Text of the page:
Which Joe gave his name to ‘sloppy joes’? We look at five interesting sandwiches and their lexical origins.
- another term for gangling
- ‘The door creaked open slowly, and a tall, gangly boy with a madly bobbing Adam's apple made his way into the room.’
- ‘By her own admission, she was a gangly, gawky youngster who hated school and struggled to do well academically.’
- ‘He stood just an inch or two above the other boys his age and was by no means skinny or gangly.’
- ‘A gangly group of teen boys in Japan decide to start a synchronized swimming team.’
- ‘The imbalance gives her a rangy look, slightly adolescent, gangly rather than sleek.’
- ‘The light in the room shifted dramatically as the image of the boy was replaced by a thin, gangly man holding a can of cola.’
- ‘He was tall, slightly gangly, with sandy blonde hair that fell into his face, shading his eyes.’
- ‘Looking almost as young and lean as he did a decade ago, he is astonishingly convincing as a gangly teenager who has the world on a string.’
- ‘I even pulled some low-key gangly whiteboy moves out of the repertoire for good measure.’
- ‘There's a reason Mitchell, a skinny, gangly sophomore, looked like him.’
- ‘His skin was also naturally tan like his father's and he seemed to be all lean, gangly limbs.’
- ‘I am far more nervous than they are and there are quite a few laughs when they see this gangly fellow mixed in with them.’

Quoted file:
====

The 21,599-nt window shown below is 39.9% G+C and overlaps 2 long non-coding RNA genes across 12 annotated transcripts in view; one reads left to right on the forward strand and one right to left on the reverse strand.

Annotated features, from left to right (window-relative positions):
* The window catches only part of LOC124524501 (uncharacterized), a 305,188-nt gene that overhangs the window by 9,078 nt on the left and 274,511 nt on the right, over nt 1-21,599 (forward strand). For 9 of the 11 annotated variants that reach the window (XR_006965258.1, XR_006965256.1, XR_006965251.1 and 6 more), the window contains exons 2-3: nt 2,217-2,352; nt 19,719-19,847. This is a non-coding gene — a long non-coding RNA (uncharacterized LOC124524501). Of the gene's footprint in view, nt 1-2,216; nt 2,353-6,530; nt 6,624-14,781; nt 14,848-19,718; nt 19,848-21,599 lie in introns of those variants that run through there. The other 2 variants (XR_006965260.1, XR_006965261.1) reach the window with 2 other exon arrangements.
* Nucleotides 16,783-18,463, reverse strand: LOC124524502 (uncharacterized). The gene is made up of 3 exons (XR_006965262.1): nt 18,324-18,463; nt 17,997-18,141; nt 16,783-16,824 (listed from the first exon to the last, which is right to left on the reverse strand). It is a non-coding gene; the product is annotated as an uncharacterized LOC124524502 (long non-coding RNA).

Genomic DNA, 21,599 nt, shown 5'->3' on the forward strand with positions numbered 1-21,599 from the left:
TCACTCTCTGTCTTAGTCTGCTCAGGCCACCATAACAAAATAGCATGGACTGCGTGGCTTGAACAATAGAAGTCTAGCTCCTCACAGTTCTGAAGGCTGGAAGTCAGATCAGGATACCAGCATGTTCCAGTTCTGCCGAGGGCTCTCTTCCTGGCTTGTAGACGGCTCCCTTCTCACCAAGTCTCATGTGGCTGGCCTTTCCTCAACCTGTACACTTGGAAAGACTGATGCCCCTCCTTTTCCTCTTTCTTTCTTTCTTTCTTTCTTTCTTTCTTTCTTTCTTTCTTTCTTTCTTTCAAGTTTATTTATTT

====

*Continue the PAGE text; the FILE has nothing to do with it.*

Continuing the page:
- ‘He heaves a great gangly shrug and has some more cake.’
- ‘Whirling back a decade ago, he was the shy, gangly teenager, who used to shed tears at training sessions because he was homesick.’
- ‘She's this gangly Asian lady who cracks lots of jokes which are actually funny.’
- ‘She pulled him behind a large tree and peered out, just in time to see three gangly looking teenagers walk past, talking loudly.’
- ‘If it fits and is well cut, the tailcoat can turn any man - short or gangly, fat or lanky - into an Adonis.’
- ‘She was a gawky, gangly teenager, her teeth in rail-track braces, on only her second trip to the capital.’
- ‘I put my arm through his, and waved too, and they laughed at the sight of two gangly teenagers travelling in a trolley.’
- ‘His best friend was Paul, a gangly bespectacled individual, and his best girl was the feisty Winnie, who lived over the road.’
We take a look at several popular, though confusing, punctuation marks.
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The definitions of ‘buddy’ and ‘bro’ in the OED have recently been revised. We explore their history and increase in popularity.